By Aysha Jamali
This is the second prize winner in the TMO Foundation 2011 Essay Contest.
I often look back at my childhood and note the split in my life, as well as in the lives of so many, made distinct after September 11, 2001. Ever since, Iâ€™ve had to answer for what I believe or prove who I was to people who had never focused so intensely on the terms â€œMuslimâ€ or â€œIslam.â€ It was tiring knowing that people were looking at me with preconceived notions, and it was tiring always approaching people with the attitude of clearing misconceptions.
But I accepted it. I accepted that if I wanted people to know my Islam, then I would have to be comfortable answering the endless stream of questions â€“ many bizarre and ignorant, but always important.
Then the American people, both Muslims and others, discovered something. While I was explaining what Islam meant to me, someone else was explaining what Islam meant to them. We began to discuss with each other about what we believed, why we believed and how we applied those beliefs to our lives. Our stories were born.
We were forced to compare our Muslim identities to those who claimed to destroy lives in the name of Islam. I was not like those people. My family was not like those people. My community was not like those people. I knew that. So what were we like?
We were diverse. We were diverse in age, in heritage, in interests; but always unified in faith. At first, this vast and intangible diversity I discovered confused me. I thought it would be easier if all Muslims were the same â€“ one religion meaning one type of follower.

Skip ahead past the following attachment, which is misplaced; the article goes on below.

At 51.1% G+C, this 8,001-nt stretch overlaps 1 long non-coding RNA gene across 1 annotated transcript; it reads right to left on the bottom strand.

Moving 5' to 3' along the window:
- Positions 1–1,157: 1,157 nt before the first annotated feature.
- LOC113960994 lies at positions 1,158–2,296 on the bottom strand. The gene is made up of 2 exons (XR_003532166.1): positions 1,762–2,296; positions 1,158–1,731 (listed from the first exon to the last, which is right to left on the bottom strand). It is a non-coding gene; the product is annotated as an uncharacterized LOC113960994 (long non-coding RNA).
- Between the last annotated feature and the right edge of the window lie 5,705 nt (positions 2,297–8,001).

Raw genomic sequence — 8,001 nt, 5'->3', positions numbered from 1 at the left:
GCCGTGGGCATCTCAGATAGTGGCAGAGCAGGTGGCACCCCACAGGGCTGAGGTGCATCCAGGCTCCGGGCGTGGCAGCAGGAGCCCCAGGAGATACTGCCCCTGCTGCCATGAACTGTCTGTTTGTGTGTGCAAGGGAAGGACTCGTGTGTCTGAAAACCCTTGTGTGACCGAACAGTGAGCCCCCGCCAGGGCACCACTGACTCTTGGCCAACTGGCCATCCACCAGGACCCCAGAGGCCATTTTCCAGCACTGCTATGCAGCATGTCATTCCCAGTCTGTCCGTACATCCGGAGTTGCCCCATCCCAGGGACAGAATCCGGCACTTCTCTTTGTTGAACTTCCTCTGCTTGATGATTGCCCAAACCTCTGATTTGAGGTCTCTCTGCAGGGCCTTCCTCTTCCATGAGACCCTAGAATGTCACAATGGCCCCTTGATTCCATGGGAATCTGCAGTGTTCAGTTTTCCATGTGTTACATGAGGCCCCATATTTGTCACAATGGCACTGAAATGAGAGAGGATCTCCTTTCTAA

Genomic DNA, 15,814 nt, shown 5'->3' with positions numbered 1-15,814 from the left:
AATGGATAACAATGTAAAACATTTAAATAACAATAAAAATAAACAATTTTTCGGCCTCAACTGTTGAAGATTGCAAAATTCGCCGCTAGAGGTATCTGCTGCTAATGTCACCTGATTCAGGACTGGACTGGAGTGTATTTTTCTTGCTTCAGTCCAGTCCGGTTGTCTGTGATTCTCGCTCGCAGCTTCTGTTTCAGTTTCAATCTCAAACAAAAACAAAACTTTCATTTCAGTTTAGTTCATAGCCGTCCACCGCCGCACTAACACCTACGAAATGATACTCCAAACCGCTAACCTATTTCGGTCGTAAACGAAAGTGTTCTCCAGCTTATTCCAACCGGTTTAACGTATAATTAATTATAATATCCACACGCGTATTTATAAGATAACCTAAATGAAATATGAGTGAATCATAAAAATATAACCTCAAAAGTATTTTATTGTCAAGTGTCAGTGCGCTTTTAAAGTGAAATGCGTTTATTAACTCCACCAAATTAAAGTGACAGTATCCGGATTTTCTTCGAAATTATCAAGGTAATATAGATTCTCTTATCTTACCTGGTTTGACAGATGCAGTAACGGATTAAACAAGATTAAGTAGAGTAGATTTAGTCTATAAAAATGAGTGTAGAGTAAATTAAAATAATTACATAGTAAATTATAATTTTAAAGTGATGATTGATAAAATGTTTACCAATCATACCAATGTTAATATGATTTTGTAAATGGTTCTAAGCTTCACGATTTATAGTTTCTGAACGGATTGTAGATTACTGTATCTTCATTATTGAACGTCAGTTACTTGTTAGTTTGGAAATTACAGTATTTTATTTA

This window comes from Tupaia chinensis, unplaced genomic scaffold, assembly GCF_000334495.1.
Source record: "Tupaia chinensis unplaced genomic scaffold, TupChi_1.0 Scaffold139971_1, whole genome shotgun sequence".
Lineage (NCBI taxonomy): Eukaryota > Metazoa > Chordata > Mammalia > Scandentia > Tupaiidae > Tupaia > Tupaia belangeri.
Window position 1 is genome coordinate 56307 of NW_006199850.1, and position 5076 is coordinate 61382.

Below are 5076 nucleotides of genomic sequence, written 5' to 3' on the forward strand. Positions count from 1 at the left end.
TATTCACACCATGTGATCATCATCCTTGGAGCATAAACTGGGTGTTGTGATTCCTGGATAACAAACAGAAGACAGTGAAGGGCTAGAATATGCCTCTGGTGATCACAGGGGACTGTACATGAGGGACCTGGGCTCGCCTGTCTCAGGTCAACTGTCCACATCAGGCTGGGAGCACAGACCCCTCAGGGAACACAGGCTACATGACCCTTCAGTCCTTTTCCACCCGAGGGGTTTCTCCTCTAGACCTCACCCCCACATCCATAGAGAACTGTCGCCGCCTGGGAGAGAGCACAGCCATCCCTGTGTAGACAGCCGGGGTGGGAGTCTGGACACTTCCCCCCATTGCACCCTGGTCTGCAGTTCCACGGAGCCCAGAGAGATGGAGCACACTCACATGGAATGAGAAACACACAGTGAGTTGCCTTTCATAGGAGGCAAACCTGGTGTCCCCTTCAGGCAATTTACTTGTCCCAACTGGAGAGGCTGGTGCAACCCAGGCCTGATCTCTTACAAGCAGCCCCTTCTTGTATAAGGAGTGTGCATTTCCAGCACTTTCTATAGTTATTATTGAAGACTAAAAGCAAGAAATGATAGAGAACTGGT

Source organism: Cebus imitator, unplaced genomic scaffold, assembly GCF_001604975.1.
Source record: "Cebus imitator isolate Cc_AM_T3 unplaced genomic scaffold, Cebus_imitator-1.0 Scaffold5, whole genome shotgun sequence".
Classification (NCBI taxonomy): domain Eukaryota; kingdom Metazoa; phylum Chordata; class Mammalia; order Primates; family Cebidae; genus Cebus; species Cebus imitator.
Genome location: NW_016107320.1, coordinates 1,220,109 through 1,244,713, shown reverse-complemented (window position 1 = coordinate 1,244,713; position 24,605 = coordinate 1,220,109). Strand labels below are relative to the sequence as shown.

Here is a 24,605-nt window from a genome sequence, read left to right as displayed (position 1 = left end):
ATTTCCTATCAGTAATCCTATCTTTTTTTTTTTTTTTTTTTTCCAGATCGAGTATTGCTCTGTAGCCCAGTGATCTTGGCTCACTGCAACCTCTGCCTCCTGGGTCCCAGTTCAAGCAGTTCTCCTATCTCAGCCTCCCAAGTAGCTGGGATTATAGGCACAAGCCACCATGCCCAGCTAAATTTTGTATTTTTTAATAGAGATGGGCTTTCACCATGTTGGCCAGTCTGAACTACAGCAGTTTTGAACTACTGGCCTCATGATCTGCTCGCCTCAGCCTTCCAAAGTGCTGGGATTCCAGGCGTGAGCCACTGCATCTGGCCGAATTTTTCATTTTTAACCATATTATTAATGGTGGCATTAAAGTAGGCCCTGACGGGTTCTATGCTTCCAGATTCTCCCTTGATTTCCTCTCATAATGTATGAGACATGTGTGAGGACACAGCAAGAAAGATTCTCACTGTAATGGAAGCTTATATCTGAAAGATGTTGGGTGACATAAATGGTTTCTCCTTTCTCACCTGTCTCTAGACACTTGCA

Then I uncovered the deception in that statement. I heard different narrations from Muslims, even those who looked just like me, about what Islam meant to them. The true meaning of diversity came out. It wasnâ€™t limited to speaking global languages or swapping samosa recipes for falafels. It was deeper. It was diversity in experiences; diversity in thought.
So Muslims cannot be seen as one programmed, unchanging group â€“ whether weâ€™re from Indonesia or Palestine, the East Coast or the West Coast. Nor was it ever our purpose to be so. As God says in verse 13 of chapter 49 in the Quran, â€œOh mankind, indeed We have created you from male and female and made you peoples and tribes that you may know one another â€¦â€ We were created as different groups not for quarreling but for knowing each other.
Iâ€™m only beginning to understand diversity in Islam. Weâ€™re all only beginning to understand that. But itâ€™s evident in our discussions that this understanding has begun. Just in January, the Islamic Society of North America held its first Diversity Forum in Michigan. It featured sessions on Shiâ€™a-Sunni relations, immigrant versus indigenous experiences and encouraging an appreciation for diversity under the theme of â€œRealizing The Dream: Finding Strength Through Diversity.â€
This forum seemed to have come ten years too late. I thought about how much discussions like that would have benefited me back in 2001. But itâ€™s important to realize that those struggles my community and I faced then, we are still facing now. Weâ€™ve almost been thrust back in time with the recent death of United States â€œEnemy Number One,â€ having to answer those same decisive and identity-hinged questions again.
However, itâ€™s not a matter of redefining yourself but of defining yourself. We discover our stories and our paths to this one, unified appreciation and understanding we have of God and His message. It is under this unity that when defining ourselves, we also discover our diversity.